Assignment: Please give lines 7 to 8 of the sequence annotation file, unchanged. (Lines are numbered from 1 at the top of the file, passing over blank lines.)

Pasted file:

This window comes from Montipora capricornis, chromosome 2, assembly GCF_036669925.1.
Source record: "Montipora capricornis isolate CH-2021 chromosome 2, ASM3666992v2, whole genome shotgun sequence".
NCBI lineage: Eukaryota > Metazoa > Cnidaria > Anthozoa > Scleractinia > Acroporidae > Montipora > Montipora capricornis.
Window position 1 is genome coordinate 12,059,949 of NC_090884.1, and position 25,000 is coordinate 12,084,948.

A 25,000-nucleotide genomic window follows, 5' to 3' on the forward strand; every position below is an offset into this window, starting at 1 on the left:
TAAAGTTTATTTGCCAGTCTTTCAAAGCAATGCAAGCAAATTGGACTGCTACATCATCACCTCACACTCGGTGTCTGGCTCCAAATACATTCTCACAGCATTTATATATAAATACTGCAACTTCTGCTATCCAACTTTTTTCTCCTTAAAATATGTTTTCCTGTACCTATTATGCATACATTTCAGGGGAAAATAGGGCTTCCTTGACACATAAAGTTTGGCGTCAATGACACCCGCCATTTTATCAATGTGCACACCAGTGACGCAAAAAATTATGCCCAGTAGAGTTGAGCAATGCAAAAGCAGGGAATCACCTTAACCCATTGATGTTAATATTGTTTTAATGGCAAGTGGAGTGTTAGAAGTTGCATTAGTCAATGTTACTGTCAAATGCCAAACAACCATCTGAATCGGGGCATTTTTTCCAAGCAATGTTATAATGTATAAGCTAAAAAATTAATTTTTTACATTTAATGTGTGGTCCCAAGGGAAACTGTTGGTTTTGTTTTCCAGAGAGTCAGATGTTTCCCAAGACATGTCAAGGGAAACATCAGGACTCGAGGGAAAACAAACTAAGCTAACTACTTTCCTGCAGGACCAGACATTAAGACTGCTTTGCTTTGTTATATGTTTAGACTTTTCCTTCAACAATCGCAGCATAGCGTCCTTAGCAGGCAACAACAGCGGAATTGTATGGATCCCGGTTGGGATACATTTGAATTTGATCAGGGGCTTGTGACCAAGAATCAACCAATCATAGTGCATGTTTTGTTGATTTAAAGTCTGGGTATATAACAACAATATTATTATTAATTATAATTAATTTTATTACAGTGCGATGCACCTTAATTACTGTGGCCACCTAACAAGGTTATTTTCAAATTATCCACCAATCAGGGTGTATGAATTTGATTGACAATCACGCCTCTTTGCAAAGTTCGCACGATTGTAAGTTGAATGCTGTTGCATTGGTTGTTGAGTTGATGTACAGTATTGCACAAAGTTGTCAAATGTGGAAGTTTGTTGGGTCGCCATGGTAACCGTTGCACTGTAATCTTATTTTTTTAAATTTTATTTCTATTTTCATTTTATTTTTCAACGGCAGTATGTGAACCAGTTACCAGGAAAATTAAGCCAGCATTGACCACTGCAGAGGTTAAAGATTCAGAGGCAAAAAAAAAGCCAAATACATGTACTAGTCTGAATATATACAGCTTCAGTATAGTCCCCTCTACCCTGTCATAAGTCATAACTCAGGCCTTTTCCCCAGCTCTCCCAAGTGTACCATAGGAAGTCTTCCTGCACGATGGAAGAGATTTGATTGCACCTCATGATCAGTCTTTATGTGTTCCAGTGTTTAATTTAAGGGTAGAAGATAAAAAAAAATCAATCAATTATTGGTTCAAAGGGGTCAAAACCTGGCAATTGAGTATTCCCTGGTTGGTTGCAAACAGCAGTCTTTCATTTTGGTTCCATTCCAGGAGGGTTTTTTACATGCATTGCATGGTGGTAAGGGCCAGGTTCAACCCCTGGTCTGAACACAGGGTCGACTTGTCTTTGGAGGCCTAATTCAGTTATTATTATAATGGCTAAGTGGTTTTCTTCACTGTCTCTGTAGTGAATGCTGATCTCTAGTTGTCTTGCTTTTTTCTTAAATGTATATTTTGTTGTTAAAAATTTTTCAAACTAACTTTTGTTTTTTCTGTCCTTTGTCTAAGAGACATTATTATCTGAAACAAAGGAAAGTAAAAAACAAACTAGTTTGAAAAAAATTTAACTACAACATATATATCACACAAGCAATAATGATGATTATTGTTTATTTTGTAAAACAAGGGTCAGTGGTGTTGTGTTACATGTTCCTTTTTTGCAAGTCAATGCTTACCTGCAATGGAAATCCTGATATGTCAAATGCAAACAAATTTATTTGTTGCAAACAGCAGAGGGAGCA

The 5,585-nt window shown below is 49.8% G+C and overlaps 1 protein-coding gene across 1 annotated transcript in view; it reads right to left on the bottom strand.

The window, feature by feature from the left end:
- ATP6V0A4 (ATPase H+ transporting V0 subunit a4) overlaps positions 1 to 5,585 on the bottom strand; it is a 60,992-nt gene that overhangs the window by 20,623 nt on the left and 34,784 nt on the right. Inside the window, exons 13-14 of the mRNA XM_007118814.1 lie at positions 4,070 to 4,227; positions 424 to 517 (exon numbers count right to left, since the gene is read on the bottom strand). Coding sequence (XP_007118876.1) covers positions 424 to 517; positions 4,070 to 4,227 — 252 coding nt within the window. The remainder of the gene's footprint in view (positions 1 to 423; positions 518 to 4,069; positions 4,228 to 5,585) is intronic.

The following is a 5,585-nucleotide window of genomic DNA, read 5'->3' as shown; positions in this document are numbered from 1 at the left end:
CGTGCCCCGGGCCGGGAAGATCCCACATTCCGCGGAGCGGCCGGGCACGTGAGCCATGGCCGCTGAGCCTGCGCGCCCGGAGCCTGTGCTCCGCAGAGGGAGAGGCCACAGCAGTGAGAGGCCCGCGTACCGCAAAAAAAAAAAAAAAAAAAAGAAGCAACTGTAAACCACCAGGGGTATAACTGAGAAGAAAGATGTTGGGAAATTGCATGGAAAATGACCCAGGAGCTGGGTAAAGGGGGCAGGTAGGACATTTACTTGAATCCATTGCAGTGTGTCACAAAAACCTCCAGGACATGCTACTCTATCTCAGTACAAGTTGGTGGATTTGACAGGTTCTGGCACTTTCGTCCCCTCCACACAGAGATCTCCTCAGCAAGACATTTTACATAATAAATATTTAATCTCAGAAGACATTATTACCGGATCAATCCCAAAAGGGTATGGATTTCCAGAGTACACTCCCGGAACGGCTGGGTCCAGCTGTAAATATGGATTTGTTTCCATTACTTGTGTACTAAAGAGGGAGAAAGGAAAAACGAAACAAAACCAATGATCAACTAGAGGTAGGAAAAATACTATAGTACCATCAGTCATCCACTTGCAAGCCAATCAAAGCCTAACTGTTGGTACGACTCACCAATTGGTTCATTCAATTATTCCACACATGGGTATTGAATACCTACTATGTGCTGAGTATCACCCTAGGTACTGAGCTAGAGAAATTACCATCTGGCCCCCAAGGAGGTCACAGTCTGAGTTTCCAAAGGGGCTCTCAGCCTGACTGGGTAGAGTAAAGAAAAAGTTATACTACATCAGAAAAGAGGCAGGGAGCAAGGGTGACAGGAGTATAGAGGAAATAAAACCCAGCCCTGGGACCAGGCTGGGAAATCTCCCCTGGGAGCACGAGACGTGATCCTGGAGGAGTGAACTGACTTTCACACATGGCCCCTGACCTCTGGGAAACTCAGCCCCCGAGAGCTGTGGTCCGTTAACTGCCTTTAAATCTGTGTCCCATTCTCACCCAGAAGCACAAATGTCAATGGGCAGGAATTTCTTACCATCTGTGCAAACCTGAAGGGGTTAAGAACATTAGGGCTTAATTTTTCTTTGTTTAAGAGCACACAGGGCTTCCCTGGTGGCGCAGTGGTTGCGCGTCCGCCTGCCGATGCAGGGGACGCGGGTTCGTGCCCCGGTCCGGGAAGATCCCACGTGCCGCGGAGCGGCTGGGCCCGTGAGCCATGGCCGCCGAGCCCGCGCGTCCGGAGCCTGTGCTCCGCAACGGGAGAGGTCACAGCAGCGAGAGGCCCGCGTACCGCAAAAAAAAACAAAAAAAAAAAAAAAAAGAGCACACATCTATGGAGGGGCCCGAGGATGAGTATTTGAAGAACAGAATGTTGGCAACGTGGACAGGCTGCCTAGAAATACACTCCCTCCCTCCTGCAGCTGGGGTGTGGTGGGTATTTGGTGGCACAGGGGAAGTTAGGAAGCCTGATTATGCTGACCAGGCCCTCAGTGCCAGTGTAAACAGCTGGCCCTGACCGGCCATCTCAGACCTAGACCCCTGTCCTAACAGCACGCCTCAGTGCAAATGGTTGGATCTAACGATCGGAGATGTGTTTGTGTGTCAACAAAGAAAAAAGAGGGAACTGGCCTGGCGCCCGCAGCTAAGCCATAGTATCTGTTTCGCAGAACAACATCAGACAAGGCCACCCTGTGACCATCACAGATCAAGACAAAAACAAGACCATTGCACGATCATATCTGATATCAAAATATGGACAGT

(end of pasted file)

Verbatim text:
The 5,585-nt window shown below is 49.8% G+C and overlaps 1 protein-coding gene across 1 annotated transcript in view; it reads right to left on the bottom strand.

The window, feature by feature from the left end: